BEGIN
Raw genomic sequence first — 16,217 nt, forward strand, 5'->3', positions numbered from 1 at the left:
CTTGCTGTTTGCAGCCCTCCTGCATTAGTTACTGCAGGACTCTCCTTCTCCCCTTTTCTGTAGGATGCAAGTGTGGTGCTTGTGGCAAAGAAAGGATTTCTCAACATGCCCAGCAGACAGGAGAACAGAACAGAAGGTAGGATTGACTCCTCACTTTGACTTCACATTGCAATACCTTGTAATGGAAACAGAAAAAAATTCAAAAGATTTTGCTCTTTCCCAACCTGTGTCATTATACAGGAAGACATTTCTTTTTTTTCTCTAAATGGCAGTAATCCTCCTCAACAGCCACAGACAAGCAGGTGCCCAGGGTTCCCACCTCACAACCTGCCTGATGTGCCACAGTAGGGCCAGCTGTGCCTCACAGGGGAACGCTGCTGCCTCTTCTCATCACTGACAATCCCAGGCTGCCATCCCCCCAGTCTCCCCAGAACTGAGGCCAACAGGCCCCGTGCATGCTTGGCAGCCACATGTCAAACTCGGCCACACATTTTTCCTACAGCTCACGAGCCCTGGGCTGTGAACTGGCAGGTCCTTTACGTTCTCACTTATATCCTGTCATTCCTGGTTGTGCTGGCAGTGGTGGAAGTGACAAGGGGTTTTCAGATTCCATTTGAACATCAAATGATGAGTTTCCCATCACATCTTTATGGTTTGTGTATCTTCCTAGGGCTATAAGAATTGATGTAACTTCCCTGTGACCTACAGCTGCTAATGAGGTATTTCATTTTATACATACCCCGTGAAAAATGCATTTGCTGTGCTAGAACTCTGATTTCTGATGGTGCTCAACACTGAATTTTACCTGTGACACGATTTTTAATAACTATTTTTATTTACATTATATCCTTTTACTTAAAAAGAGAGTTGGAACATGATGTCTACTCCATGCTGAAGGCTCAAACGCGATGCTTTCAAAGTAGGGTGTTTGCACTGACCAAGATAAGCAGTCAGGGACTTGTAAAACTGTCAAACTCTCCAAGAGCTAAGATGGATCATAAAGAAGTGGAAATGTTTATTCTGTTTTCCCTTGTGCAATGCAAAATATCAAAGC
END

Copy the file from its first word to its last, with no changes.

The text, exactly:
Raw genomic sequence first — 16,217 nt, forward strand, 5'->3', positions numbered from 1 at the left:
CTTGCTGTTTGCAGCCCTCCTGCATTAGTTACTGCAGGACTCTCCTTCTCCCCTTTTCTGTAGGATGCAAGTGTGGTGCTTGTGGCAAAGAAAGGATTTCTCAACATGCCCAGCAGACAGGAGAACAGAACAGAAGGTAGGATTGACTCCTCACTTTGACTTCACATTGCAATACCTTGTAATGGAAACAGAAAAAAATTCAAAAGATTTTGCTCTTTCCCAACCTGTGTCATTATACAGGAAGACATTTCTTTTTTTTCTCTAAATGGCAGTAATCCTCCTCAACAGCCACAGACAAGCAGGTGCCCAGGGTTCCCACCTCACAACCTGCCTGATGTGCCACAGTAGGGCCAGCTGTGCCTCACAGGGGAACGCTGCTGCCTCTTCTCATCACTGACAATCCCAGGCTGCCATCCCCCCAGTCTCCCCAGAACTGAGGCCAACAGGCCCCGTGCATGCTTGGCAGCCACATGTCAAACTCGGCCACACATTTTTCCTACAGCTCACGAGCCCTGGGCTGTGAACTGGCAGGTCCTTTACGTTCTCACTTATATCCTGTCATTCCTGGTTGTGCTGGCAGTGGTGGAAGTGACAAGGGGTTTTCAGATTCCATTTGAACATCAAATGATGAGTTTCCCATCACATCTTTATGGTTTGTGTATCTTCCTAGGGCTATAAGAATTGATGTAACTTCCCTGTGACCTACAGCTGCTAATGAGGTATTTCATTTTATACATACCCCGTGAAAAATGCATTTGCTGTGCTAGAACTCTGATTTCTGATGGTGCTCAACACTGAATTTTACCTGTGACACGATTTTTAATAACTATTTTTATTTACATTATATCCTTTTACTTAAAAAGAGAGTTGGAACATGATGTCTACTCCATGCTGAAGGCTCAAACGCGATGCTTTCAAAGTAGGGTGTTTGCACTGACCAAGATAAGCAGTCAGGGACTTGTAAAACTGTCAAACTCTCCAAGAGCTAAGATGGATCATAAAGAAGTGGAAATGTTTATTCTGTTTTCCCTTGTGCAATGCAAAATATCAAAGC